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Dosage-related nature of escitalopram treatment-emergent mania/hypomania: a case series

Authors Yamaguchi Y, Kimoto S, Nagahama T, Kishimoto T

Received 13 March 2018

Accepted for publication 8 June 2018

Published 17 August 2018 Volume 2018:14 Pages 2099—2104

DOI https://doi.org/10.2147/NDT.S168078

Checked for plagiarism Yes

Review by Single-blind

Peer reviewers approved by Dr Amy Norman

Peer reviewer comments 3

Editor who approved publication: Dr Taro Kishi


Yasunari Yamaguchi, Sohei Kimoto, Takeshi Nagahama, Toshifumi Kishimoto

Department of Psychiatry, Nara Medical University School of Medicine, Kashihara, Japan

Objective: Several studies have documented that treatment with various antidepressant agents can result in mood switching during major depressive episodes. Escitalopram, one of the newer selective serotonin reuptake inhibitors (SSRIs), is considered preferable due to its relatively high efficacy and acceptability. Although a few cases of escitalopram treatment-emergent mania have been reported, it remains unknown whether this effect is dose-related.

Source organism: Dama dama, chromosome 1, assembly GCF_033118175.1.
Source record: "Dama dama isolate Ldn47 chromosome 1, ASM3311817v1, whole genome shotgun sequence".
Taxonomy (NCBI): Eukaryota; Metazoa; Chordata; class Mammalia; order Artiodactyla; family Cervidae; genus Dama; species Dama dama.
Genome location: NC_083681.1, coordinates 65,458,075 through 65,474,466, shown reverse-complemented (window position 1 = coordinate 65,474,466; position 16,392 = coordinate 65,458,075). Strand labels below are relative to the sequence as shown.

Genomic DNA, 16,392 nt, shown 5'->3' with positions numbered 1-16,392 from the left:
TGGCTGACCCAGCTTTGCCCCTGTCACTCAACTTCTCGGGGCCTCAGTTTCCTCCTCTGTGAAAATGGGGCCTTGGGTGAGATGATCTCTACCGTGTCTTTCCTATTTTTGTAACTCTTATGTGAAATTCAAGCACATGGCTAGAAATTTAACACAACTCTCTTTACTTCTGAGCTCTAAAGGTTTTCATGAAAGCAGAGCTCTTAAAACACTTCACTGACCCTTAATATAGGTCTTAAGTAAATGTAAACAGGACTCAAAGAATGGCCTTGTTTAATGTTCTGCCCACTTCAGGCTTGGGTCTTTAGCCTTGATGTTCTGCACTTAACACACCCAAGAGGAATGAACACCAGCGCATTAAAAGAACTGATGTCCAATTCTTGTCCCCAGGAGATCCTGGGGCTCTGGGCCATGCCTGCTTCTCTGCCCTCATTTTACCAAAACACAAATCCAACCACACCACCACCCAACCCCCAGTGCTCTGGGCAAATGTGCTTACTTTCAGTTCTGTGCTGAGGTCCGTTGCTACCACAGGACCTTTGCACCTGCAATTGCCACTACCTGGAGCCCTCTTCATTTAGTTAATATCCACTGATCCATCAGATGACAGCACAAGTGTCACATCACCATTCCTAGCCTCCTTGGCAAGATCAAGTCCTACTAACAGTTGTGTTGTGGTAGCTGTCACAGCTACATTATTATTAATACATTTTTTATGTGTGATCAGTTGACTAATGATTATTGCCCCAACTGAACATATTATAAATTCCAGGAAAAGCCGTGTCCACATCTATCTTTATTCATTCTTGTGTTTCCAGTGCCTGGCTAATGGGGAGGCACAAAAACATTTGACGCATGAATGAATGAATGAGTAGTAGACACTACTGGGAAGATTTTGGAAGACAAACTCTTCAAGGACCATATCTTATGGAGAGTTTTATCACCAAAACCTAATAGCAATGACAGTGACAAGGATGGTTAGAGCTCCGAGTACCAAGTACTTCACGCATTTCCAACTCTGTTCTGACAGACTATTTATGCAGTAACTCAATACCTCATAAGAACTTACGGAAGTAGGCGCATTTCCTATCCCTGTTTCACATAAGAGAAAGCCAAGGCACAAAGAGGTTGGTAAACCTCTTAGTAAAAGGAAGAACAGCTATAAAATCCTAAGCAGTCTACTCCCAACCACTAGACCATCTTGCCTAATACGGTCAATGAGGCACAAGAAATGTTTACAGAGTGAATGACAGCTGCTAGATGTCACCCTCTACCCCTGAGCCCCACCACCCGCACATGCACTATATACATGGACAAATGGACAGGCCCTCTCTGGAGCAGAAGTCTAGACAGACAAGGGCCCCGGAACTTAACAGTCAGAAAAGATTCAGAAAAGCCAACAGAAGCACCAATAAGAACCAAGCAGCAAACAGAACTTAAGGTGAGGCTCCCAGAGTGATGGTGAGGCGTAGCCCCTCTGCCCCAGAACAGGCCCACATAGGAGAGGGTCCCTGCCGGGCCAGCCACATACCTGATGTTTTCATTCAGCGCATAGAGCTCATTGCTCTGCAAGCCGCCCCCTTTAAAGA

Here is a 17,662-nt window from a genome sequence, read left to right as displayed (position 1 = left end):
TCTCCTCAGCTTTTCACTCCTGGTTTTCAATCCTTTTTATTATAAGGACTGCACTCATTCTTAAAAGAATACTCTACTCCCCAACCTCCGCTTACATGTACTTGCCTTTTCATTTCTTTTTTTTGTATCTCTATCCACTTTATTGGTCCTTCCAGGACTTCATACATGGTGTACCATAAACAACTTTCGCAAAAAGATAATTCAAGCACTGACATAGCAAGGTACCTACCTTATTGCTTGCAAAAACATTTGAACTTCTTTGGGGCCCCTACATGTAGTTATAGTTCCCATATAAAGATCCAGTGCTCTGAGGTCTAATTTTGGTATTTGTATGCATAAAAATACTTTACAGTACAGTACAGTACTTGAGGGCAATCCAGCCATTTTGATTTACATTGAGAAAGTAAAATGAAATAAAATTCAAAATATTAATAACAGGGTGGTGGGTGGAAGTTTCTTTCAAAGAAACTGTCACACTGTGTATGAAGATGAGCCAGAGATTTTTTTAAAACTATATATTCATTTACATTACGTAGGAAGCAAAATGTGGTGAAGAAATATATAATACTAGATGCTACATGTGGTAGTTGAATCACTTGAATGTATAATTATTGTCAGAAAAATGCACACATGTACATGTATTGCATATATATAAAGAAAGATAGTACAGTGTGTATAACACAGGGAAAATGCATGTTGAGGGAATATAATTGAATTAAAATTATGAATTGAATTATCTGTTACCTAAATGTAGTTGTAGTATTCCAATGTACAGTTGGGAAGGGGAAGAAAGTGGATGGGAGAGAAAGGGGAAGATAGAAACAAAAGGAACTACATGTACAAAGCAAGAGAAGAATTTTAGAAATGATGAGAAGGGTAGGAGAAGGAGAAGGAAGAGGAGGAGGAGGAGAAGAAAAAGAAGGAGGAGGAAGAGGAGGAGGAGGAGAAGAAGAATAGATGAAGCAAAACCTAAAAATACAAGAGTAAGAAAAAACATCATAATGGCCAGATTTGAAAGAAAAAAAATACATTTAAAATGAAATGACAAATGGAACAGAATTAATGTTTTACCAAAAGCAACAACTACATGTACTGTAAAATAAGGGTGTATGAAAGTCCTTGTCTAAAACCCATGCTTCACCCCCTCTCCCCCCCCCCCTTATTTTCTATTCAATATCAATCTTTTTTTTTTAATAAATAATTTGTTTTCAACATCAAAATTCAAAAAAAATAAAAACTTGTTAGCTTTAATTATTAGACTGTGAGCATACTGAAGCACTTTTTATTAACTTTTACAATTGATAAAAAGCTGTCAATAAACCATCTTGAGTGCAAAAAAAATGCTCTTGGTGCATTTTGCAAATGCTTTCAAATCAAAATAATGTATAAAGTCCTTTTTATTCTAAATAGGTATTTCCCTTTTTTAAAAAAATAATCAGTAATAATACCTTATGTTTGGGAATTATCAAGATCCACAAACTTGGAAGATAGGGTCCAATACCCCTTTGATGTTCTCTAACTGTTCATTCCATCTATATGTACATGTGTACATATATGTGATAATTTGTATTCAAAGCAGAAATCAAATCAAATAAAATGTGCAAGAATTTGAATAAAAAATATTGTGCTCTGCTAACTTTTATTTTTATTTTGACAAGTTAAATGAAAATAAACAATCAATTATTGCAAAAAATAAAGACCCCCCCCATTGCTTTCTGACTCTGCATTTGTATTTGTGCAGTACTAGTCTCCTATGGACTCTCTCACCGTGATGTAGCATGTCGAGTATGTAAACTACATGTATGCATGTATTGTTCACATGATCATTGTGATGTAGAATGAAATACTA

Method: In the present report, we discuss three cases of treatment-emergent mania/hypomania in patients receiving escitalopram for major depressive episodes. No patients had a family or personal history of bipolar disorder.
Results: In all three cases, manic or hypomanic symptoms emerged within 1 month right after the dosage of escitalopram was increased to 20 mg/day. Moreover, manic episodes subsided as the dosage of escitalopram was reduced. Mood switching was not observed after the cessation of escitalopram treatment.
Conclusion: Our case series indicates that escitalopram may induce treatment-emergent mania/hypomania in a dose-related manner. Treatment at lower doses and with careful upward titration might be favorable in certain patients with bipolar depression and major depressive disorder in order to minimize the risk of mood switching.

Keywords: selective serotonin reuptake inhibitor, SSRI, escitalopram, antidepressant treatment-emergent mania/hypomania, dosage-related, bipolar depression

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